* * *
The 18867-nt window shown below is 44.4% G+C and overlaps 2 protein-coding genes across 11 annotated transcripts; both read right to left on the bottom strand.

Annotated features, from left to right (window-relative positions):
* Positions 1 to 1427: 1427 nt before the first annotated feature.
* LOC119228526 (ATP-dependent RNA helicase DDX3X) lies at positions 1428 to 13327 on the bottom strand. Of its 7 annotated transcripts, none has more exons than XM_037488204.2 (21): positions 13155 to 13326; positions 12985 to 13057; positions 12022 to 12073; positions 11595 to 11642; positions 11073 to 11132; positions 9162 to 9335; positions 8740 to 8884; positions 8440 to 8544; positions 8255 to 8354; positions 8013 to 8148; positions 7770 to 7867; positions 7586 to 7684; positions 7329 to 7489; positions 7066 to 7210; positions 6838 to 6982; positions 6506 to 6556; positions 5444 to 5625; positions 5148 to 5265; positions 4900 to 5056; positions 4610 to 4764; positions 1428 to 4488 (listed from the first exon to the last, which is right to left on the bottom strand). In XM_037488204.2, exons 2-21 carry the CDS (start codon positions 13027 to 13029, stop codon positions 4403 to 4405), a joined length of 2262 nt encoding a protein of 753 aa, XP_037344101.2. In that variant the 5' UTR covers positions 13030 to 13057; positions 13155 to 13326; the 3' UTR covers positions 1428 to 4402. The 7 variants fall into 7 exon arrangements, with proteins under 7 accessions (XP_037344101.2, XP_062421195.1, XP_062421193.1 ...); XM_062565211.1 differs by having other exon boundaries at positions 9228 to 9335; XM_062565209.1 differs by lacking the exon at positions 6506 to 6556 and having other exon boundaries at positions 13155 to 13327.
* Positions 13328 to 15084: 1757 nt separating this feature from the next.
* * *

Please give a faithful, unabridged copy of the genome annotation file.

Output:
The 18867-nt window shown below is 44.4% G+C and overlaps 2 protein-coding genes across 11 annotated transcripts; both read right to left on the bottom strand.

Annotated features, from left to right (window-relative positions):
* Positions 1 to 1427: 1427 nt before the first annotated feature.
* LOC119228526 (ATP-dependent RNA helicase DDX3X) lies at positions 1428 to 13327 on the bottom strand. Of its 7 annotated transcripts, none has more exons than XM_037488204.2 (21): positions 13155 to 13326; positions 12985 to 13057; positions 12022 to 12073; positions 11595 to 11642; positions 11073 to 11132; positions 9162 to 9335; positions 8740 to 8884; positions 8440 to 8544; positions 8255 to 8354; positions 8013 to 8148; positions 7770 to 7867; positions 7586 to 7684; positions 7329 to 7489; positions 7066 to 7210; positions 6838 to 6982; positions 6506 to 6556; positions 5444 to 5625; positions 5148 to 5265; positions 4900 to 5056; positions 4610 to 4764; positions 1428 to 4488 (listed from the first exon to the last, which is right to left on the bottom strand). In XM_037488204.2, exons 2-21 carry the CDS (start codon positions 13027 to 13029, stop codon positions 4403 to 4405), a joined length of 2262 nt encoding a protein of 753 aa, XP_037344101.2. In that variant the 5' UTR covers positions 13030 to 13057; positions 13155 to 13326; the 3' UTR covers positions 1428 to 4402. The 7 variants fall into 7 exon arrangements, with proteins under 7 accessions (XP_037344101.2, XP_062421195.1, XP_062421193.1 ...); XM_062565211.1 differs by having other exon boundaries at positions 9228 to 9335; XM_062565209.1 differs by lacking the exon at positions 6506 to 6556 and having other exon boundaries at positions 13155 to 13327.
* Positions 13328 to 15084: 1757 nt separating this feature from the next.